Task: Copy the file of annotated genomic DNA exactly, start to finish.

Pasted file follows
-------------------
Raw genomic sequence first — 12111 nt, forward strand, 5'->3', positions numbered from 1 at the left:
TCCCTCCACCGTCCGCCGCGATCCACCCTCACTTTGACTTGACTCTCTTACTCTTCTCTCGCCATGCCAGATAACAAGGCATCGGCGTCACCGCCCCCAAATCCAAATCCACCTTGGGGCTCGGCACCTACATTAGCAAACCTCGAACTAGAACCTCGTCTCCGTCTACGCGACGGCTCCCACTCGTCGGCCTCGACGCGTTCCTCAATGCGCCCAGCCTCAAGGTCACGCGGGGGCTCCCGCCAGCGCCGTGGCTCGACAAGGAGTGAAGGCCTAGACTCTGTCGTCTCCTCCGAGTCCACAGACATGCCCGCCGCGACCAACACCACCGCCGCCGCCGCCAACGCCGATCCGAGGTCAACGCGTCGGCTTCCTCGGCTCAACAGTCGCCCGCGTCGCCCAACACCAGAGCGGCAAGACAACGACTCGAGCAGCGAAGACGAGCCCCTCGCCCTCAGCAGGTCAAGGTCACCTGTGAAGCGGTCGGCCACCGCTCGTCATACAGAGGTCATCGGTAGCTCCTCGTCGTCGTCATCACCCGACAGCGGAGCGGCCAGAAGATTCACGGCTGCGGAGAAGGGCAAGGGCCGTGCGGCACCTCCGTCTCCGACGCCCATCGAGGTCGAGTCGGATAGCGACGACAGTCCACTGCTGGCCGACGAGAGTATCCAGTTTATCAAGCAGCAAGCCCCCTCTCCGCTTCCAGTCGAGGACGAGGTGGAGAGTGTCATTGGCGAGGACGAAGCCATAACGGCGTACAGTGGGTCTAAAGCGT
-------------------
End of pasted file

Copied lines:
Raw genomic sequence first — 12111 nt, forward strand, 5'->3', positions numbered from 1 at the left:
TCCCTCCACCGTCCGCCGCGATCCACCCTCACTTTGACTTGACTCTCTTACTCTTCTCTCGCCATGCCAGATAACAAGGCATCGGCGTCACCGCCCCCAAATCCAAATCCACCTTGGGGCTCGGCACCTACATTAGCAAACCTCGAACTAGAACCTCGTCTCCGTCTACGCGACGGCTCCCACTCGTCGGCCTCGACGCGTTCCTCAATGCGCCCAGCCTCAAGGTCACGCGGGGGCTCCCGCCAGCGCCGTGGCTCGACAAGGAGTGAAGGCCTAGACTCTGTCGTCTCCTCCGAGTCCACAGACATGCCCGCCGCGACCAACACCACCGCCGCCGCCGCCAACGCCGATCCGAGGTCAACGCGTCGGCTTCCTCGGCTCAACAGTCGCCCGCGTCGCCCAACACCAGAGCGGCAAGACAACGACTCGAGCAGCGAAGACGAGCCCCTCGCCCTCAGCAGGTCAAGGTCACCTGTGAAGCGGTCGGCCACCGCTCGTCATACAGAGGTCATCGGTAGCTCCTCGTCGTCGTCATCACCCGACAGCGGAGCGGCCAGAAGATTCACGGCTGCGGAGAAGGGCAAGGGCCGTGCGGCACCTCCGTCTCCGACGCCCATCGAGGTCGAGTCGGATAGCGACGACAGTCCACTGCTGGCCGACGAGAGTATCCAGTTTATCAAGCAGCAAGCCCCCTCTCCGCTTCCAGTCGAGGACGAGGTGGAGAGTGTCATTGGCGAGGACGAAGCCATAACGGCGTACAGTGGGTCTAAAGCGT